What to make of the news that CVS Health, which is headquartered in Rhode Island, is opening a high-tech center in Boston. RIPR political analyst Scott MacKay has some thoughts.
Rhode Island-based CVS Health employs more than 7,000 workers in our state. The pharmacy giant calls Woonsocket home, but the recent news that it is opening a high-tech center in Boston sent shivers through segments of the business and economic development community in a state with New England’s highest unemployment rate.
It sometimes seems as if all of our contemporary debates over education revolve around high-stakes testing. RIPR political analyst Scott MacKay says our schools are neglecting an important topic that isn’t tested.
Trying to figure out what’s happening in education nowadays is an exercise in futility. You have to learn a new language suffused with psycho babble and techno-speak: educators use terms like rubrics, social-emotional learning and site-based management..
Rhode Island’s Democratic General Assembly leaders want to exempt pensions and social security from state income taxes. RIPR political analyst Scott MacKay wonders if this makes sense in our cash-strapped state government.
House Speaker Nick Mattiello, D-Cranston and Senate President Teresa Paiva Weed, D-Newport, have both said that one of their top priorities when the Assembly convenes in January is legislation that would end income taxes on pensions and social security.
Conservatives love to say that liberalism and political correctness have led to a `War on Christmas’ RIPR political analyst Scott MacKay says the war is actually against Thanksgiving.
The Thanksgiving turkey hasn’t been stuffed yet but the frenzy of Christmas shopping has begun with the annual blizzard of tinsel and glitz. Stroll into your local CVS and you are greeted by shelves festooned with overstuffed Santa Claus figures.
Starting on Monday Nov.17th, the clocks for Morning Edition, All Things Considered (both weekdays and weekends) and Weekend Edition will be changing.
Today's Engineer's Corner is co-authored with our Operations & Production Manager, James Baumgartner. He and I are the ones directly responsible for organizing all the clock changes' impact on Rhode Island Public Radio, and we've put together this synopsis of what the changes mean for our listeners.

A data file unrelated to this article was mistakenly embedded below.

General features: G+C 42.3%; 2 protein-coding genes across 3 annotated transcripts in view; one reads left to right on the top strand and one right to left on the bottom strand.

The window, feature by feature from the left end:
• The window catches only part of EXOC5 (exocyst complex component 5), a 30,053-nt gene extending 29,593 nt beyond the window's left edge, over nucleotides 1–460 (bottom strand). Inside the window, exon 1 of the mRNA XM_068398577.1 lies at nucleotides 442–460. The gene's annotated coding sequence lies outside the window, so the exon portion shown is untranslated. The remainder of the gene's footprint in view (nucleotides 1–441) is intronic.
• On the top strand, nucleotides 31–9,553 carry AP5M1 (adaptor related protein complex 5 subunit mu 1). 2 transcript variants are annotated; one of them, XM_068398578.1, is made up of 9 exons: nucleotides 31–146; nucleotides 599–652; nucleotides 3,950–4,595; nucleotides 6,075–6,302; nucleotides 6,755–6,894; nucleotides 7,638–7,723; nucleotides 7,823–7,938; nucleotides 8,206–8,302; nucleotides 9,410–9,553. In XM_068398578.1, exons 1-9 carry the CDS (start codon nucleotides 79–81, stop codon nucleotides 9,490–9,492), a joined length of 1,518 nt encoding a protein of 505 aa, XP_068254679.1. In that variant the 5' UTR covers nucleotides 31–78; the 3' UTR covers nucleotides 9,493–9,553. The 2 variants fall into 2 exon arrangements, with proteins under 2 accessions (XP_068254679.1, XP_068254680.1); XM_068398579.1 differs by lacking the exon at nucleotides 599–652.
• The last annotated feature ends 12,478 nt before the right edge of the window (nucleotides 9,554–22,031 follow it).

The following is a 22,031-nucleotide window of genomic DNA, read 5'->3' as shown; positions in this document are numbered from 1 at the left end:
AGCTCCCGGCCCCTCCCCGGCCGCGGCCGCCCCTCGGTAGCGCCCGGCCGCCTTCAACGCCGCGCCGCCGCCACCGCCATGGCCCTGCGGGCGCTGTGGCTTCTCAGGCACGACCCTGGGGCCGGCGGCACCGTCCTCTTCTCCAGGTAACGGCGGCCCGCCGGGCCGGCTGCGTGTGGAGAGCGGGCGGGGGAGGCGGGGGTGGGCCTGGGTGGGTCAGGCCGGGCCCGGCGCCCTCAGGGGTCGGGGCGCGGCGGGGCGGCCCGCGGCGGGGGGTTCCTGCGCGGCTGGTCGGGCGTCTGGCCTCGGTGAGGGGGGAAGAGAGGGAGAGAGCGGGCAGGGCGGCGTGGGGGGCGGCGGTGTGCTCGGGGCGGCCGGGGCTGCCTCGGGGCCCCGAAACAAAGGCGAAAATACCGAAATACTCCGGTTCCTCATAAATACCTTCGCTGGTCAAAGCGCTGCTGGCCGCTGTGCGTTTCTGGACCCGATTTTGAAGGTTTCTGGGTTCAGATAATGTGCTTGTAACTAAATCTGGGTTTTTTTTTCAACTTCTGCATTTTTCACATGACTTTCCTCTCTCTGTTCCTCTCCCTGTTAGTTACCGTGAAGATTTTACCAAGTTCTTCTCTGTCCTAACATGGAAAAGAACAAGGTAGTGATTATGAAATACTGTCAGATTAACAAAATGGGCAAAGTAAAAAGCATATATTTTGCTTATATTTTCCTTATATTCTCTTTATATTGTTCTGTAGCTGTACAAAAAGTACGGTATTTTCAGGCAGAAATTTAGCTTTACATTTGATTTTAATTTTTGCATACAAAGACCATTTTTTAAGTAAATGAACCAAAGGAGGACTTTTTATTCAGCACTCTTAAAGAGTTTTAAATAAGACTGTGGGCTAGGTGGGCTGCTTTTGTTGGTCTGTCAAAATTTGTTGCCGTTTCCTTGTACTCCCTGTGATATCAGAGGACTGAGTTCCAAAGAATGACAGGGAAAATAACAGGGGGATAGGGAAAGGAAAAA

Once again, Rhode Islanders have elected a governor with far less than a majority of the vote. RIPR political analyst Scott MacKay wonders what we can do about this.
The boisterous cheers among delirious Democrats crammed into the Providence Biltmore’s 17th floor ballroom on election night have barely quieted. You can’t blame them for hoisting drinks and shouting themselves hoarse: Gina Raimondo became the first woman to win election as Rhode Island's governor and the only Democrat to capture the state’s highest elected office since 1992.
When Rhode Islanders head to polls next week, they will face an important issue that a recent poll shows most Rhode Islanders don’t either know about or understand. To shed some light on the issue, Rhode Island Public Radio political analyst Scott MacKay takes a look at the Constitutional Convention.
Scott MacKay’s commentary can be heard every Monday morning at 6:35 and 8:35 on Morning Edition and again during All Things Considered. You can also follow him at the “On Politics” blog.
The major candidates for Rhode Island governor have spent much of their campaigns focused on the economy. RIPR political analyst Scott MacKay on what they aren’t telling voters.
All of the Rhode Island political campaigns this year are talking about our state’s sluggish economy. In the governor’s contest between Republican Allan Fung, the Cranston mayor, and Democrat Gina Raimondo, the state treasurer, jobs and the economy often seem to be the only topic.
Rhode Island has been a laggard in electing women to high office. RIPR political analyst Scott MacKay on why that may change on November 4.
By most measures, Rhode Island is one of America’s most liberal and deepest blue of the 50 states. Our Washington, D.C. delegation is all-Democratic and no Republican holds any statewide or federal elected office.
The Providence mayoral campaign, aka the Buddy Cianci redemption effort, is drawing national media attention. RIPR political analyst Scott MacKay talks about the paths to victory for independent Cianci and Democrat Jorge Elorza.
Cianci, Elorza and Republican Dan Harrop faced off in their first campaign debate last week at Laurelmead, an East Side elderly housing complex. There was more heat than light as Elorza, a former city Housing Court judge, and Harrop, a psychiatrist, attacked Cianci’s record as one of New England’s infamously corrupt politicians.